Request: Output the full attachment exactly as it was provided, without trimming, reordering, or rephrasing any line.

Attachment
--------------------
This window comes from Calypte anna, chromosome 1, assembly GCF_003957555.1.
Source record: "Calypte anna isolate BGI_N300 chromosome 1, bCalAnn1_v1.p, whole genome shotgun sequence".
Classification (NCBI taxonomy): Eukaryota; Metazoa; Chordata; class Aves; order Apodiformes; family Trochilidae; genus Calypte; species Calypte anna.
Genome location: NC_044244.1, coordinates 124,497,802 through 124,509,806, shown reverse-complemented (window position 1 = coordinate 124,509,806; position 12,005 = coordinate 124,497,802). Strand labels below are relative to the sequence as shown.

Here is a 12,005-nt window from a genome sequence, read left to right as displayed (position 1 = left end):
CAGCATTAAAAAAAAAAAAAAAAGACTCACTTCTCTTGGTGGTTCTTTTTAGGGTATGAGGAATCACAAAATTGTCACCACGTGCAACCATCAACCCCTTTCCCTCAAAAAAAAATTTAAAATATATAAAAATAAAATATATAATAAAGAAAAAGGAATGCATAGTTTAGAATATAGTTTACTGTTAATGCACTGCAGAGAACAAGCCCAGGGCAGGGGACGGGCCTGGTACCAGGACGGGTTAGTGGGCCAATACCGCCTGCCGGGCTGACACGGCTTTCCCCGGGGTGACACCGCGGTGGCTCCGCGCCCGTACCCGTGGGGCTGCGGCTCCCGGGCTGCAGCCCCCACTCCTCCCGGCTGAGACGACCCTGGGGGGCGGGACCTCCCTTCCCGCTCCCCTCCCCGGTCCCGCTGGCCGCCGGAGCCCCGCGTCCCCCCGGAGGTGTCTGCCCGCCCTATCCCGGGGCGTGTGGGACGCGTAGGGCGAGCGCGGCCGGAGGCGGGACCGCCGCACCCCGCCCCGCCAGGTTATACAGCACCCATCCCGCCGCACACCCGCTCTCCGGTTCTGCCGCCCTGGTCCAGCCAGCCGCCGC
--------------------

This window comes from Calypte anna, chromosome 1, assembly GCF_003957555.1.
Source record: "Calypte anna isolate BGI_N300 chromosome 1, bCalAnn1_v1.p, whole genome shotgun sequence".
Classification (NCBI taxonomy): Eukaryota; Metazoa; Chordata; class Aves; order Apodiformes; family Trochilidae; genus Calypte; species Calypte anna.
Genome location: NC_044244.1, coordinates 124,497,802 through 124,509,806, shown reverse-complemented (window position 1 = coordinate 124,509,806; position 12,005 = coordinate 124,497,802). Strand labels below are relative to the sequence as shown.

Here is a 12,005-nt window from a genome sequence, read left to right as displayed (position 1 = left end):
CAGCATTAAAAAAAAAAAAAAAAGACTCACTTCTCTTGGTGGTTCTTTTTAGGGTATGAGGAATCACAAAATTGTCACCACGTGCAACCATCAACCCCTTTCCCTCAAAAAAAAATTTAAAATATATAAAAATAAAATATATAATAAAGAAAAAGGAATGCATAGTTTAGAATATAGTTTACTGTTAATGCACTGCAGAGAACAAGCCCAGGGCAGGGGACGGGCCTGGTACCAGGACGGGTTAGTGGGCCAATACCGCCTGCCGGGCTGACACGGCTTTCCCCGGGGTGACACCGCGGTGGCTCCGCGCCCGTACCCGTGGGGCTGCGGCTCCCGGGCTGCAGCCCCCACTCCTCCCGGCTGAGACGACCCTGGGGGGCGGGACCTCCCTTCCCGCTCCCCTCCCCGGTCCCGCTGGCCGCCGGAGCCCCGCGTCCCCCCGGAGGTGTCTGCCCGCCCTATCCCGGGGCGTGTGGGACGCGTAGGGCGAGCGCGGCCGGAGGCGGGACCGCCGCACCCCGCCCCGCCAGGTTATACAGCACCCATCCCGCCGCACACCCGCTCTCCGGTTCTGCCGCCCTGGTCCAGCCAGCCGCCGC